‘I can’t think of any other artist who has captured the catness of a cat’

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Pierre Bonnard’s depictions of cats vary thrillingly across his body of work – there are cats at play, and cats at rest, cats rendered in loving detail and cats evoked with a few brief brushstrokes – but none of them are quite as wonderful, or as strange, as Le Chat Blanc (The White Cat).

Le Chat Blanc (1894) by Pierre BonnardCredit: Musée d’Orsay, Paris

The painting is currently on show in Melbourne as part of an expansive survey of Bonnard’s work.

It’s the kind of painting that grabs you with its oddness. The cat’s expression is inscrutable. Its tail forms a near perfect question mark. The more you look at it, the more layers of peculiarity accrue. Why is the cat’s head so compact, while its neck is practically non-existent? What’s with its weird body-to-leg-length ratio? And why does it appear to be hovering a few centimetres above the ground?

“I think that this is the best representation of a cat in the history of art,” says Ted Gott, senior curator of international art at the NGV.

For Gott, the painting captures are certain kind of feline ambivalence that gets to the fundamental essence of a cat. “Is the cat bristling because it’s upset with us? Or is it actually up on its legs with utter delight and it’s got its little eyes closed because it’s purring?”

According to Gott, Bonnard was influenced by Japanese art during the period he painted Le Chat Blanc, and the cat’s strange, elongated form may have been inspired by prints of Japanese ghosts and demons.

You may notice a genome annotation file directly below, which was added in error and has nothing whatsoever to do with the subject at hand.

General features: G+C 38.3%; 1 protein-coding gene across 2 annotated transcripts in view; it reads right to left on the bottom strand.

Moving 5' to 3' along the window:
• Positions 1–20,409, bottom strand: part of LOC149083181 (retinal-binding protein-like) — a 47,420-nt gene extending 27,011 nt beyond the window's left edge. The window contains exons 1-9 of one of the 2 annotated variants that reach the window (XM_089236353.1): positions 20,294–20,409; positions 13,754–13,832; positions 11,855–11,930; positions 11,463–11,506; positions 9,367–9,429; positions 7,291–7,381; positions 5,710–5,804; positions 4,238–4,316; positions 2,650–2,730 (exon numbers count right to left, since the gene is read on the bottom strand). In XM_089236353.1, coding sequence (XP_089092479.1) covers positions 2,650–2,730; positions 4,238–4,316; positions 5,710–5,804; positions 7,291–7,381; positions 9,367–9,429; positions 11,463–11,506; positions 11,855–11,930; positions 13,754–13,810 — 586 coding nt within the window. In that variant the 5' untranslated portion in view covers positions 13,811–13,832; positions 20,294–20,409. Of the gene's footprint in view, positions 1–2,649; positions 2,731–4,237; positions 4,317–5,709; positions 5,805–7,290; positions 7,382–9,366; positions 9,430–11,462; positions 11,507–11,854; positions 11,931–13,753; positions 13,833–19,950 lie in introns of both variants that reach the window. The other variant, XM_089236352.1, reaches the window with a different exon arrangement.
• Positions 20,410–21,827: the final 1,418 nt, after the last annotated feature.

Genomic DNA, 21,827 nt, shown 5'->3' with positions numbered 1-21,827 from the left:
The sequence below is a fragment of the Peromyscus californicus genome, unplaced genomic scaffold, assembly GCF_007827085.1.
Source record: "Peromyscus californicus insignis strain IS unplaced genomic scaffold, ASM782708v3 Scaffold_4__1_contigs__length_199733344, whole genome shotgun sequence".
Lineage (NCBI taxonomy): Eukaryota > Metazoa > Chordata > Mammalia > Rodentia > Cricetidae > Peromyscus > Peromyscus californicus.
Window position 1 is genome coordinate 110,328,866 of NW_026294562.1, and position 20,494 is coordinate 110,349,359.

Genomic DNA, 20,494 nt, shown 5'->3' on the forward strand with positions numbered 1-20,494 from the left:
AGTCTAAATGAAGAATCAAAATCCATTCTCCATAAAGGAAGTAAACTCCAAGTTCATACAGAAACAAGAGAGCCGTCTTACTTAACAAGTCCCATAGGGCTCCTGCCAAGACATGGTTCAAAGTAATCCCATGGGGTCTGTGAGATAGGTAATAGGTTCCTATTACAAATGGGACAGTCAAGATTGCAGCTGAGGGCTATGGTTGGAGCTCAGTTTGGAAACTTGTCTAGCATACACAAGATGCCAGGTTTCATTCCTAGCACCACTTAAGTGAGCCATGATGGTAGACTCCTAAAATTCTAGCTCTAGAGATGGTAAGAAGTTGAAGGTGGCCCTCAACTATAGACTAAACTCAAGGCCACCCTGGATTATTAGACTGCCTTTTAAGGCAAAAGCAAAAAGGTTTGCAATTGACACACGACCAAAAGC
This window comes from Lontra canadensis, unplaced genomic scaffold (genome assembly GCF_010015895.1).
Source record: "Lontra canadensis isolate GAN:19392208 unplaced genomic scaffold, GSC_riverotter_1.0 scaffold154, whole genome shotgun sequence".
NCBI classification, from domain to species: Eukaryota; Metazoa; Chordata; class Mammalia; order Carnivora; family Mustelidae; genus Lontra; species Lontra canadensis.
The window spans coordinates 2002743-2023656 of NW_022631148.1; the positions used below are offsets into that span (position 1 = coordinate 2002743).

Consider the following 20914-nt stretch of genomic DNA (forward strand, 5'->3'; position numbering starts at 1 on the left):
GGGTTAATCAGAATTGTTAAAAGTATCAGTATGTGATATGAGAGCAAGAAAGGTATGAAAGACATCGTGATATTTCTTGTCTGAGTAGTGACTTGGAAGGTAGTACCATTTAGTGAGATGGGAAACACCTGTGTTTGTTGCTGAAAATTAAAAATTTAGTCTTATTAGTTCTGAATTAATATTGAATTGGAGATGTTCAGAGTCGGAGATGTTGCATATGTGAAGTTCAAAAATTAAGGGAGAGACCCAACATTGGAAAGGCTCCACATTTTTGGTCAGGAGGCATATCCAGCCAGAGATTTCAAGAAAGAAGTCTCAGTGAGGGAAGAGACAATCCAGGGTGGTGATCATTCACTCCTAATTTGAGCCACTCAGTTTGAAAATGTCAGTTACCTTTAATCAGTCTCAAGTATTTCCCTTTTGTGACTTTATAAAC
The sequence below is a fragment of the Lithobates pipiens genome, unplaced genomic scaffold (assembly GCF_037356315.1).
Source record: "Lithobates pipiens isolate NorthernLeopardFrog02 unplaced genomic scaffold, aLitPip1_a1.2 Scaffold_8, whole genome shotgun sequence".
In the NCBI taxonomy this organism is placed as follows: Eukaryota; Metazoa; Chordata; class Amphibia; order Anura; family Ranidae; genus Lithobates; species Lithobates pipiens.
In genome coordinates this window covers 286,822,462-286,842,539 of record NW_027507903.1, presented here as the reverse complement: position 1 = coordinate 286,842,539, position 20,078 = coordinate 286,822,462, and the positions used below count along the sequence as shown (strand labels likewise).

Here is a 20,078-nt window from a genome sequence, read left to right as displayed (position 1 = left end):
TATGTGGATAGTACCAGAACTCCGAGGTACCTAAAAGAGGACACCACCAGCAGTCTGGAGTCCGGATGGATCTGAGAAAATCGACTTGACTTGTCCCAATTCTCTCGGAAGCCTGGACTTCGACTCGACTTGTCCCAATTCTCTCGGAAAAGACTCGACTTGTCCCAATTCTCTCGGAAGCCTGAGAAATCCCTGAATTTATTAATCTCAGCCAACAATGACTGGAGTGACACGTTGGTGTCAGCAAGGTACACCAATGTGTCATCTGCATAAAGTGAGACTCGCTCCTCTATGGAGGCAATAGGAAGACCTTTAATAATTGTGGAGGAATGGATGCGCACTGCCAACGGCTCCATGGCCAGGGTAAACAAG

“I think that this is the best representation of a cat in the history of art.”

This makes sense – if you’ve ever seen a cat puff up to double its size, or ooze through a tight space as though it had no bones at all, you know how utterly uncanny they can be.

Le Chat Blanc is one of those paintings that people remember even if they don’t know who painted it. It reliably goes viral online. But seeing it in person delivers a whole new level of joy. Such is its power that one visitor at the member’s preview spent three full hours communing with it (she said she planned to come back and look at the rest of the show on another visit).

What is it about this cat that inspires such delight in its viewers?

“It’s a perfect representation of a cat being a cat,” says Gott. “You could get a more realistic-looking cat, you could get a more beautiful-looking cat – but I can’t think of any other artist who has captured the catness of a cat.”

Bonnard: Designed by India Mahdavi is on at NGV until October 8.

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